An alternative way to assess the fusion quality is by using a remote pyrometer measurement of the molten material during the fusion process. Processing heads with an integrated pyrometer allow rapid control of the fusion temperature and the detection of fusion defects. The advantage of temperature control during the fusion process (closed-loop process) is clear when the components to be welded show a certain inhomogeneity with respect to their optical properties. Such inhomogeneities can occur when the components are reinforced with glass fibers. For example, these inhomogeneities can be compensated for with automatic laser power control, maintaining the required temperature.
While a defective weld area cannot be compensated for by the pyrometer control, a sudden increase in the temperature signal (for example, caused by a contaminated or a poor or non-existing mechanical contact between the two components) may be indicated. Likewise, the pyrometer will detect if the required fusion temperature is not achieved; e.g., by lack of laser power. If the upper and lower temperature limits—defined within software—are exceeded, the affected components can be rejected. An individual process number for each single weld allows mapping control.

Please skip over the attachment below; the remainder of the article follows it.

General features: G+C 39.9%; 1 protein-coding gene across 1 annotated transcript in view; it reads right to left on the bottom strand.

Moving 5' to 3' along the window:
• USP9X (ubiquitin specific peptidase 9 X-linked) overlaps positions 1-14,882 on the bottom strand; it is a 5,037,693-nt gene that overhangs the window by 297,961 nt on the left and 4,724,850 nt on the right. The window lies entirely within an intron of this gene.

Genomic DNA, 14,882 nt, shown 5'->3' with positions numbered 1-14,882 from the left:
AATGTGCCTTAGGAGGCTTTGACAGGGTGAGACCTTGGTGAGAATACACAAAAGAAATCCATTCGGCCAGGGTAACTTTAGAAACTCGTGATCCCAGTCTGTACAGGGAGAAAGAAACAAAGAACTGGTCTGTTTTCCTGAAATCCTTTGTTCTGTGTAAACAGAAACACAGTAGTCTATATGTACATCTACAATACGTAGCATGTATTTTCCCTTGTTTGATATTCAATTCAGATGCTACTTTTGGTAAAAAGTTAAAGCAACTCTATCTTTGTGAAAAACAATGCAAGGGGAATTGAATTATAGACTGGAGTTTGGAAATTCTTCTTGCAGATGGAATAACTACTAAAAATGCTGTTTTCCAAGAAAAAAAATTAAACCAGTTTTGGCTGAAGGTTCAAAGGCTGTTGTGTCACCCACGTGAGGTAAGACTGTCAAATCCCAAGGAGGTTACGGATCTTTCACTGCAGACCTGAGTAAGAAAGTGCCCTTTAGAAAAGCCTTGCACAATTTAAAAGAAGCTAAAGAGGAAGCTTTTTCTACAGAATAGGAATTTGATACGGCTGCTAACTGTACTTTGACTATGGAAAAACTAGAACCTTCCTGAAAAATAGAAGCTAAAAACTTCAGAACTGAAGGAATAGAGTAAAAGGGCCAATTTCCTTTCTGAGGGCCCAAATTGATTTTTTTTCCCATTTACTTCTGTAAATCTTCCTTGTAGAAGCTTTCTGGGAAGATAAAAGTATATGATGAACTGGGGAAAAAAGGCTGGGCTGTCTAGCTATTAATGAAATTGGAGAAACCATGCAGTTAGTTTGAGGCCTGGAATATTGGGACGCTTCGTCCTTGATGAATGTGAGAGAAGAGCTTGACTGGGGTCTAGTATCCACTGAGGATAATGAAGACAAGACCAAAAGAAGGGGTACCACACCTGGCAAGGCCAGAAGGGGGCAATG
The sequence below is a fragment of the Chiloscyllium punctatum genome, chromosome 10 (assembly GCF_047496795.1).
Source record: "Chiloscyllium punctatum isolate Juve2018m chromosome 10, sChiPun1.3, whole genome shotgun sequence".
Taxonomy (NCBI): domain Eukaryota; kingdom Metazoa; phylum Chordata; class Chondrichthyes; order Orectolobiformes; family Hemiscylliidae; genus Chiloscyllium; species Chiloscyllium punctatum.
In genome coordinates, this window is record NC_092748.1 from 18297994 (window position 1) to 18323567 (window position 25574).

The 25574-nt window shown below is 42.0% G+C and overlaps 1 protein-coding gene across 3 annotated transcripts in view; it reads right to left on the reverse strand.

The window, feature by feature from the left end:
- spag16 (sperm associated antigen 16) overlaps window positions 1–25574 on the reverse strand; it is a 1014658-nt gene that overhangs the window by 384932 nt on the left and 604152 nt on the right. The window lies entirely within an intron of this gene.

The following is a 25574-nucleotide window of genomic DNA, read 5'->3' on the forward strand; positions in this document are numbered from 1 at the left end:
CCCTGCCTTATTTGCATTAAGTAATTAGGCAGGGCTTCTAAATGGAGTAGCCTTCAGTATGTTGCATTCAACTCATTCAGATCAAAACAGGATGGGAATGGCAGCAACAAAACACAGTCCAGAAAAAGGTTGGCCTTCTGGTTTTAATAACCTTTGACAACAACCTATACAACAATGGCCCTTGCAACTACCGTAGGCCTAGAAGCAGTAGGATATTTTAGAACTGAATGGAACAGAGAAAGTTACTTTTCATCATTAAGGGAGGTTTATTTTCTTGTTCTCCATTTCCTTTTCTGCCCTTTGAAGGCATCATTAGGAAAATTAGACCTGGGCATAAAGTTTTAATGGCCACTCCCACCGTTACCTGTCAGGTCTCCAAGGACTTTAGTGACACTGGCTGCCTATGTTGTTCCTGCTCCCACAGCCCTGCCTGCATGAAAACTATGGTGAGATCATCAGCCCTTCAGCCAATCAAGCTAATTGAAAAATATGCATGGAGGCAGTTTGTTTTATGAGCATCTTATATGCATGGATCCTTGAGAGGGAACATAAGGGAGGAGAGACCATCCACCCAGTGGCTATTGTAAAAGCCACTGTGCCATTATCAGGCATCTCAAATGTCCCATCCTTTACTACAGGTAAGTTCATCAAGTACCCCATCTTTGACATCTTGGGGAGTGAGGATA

Laser fusion of polymers is an established process that is increasingly used in a range of different industries, and is displacing the traditional joining methods. In medical device manufacturing, for instance, cleanliness is absolutely mandatory.
Laser fusion is particularly well established in the automotive supply industry, where parts are equipped with sensitive electronic components or guide and contain fluid. In these and other cases, laser beam fusion is the method of choice. In combination with process control, the diode laser will continue to make its way into many future applications.
Clear-to-clear polymer fusion
In the recent past, fusion of clear polymers required special absorbers that were often expensive and added processes to the equation. The onset of higher wavelength lasers has removed the requirements for absorbers in many clear fusion applications.
In transparent polymer fusion, higher wavelength lasers are used, which interact differently with the polymer than traditional 800–1000nm lasers used in clear polymer fusion. Some of the laser energy is still transmitted through a clear thermoplastic, but at this wavelength minor absorption still occurs in the part. Enough energy is absorbed to heat the polymer in the fusion zone and create the desired result.
Well known in the laser world, the laser energy will be absorbed at each of the surfaces of the polymer being fused. Typically in these applications, there are four surfaces where absorption will take place. These include the upper surface, the two joining surfaces, and the lower surface or exit side. Because the interface of the joint is composed of multiple planes, the majority of the absorption in clear-to-clear welding occurs here providing a perfect environment for joining clear thermoplastics without absorber additives.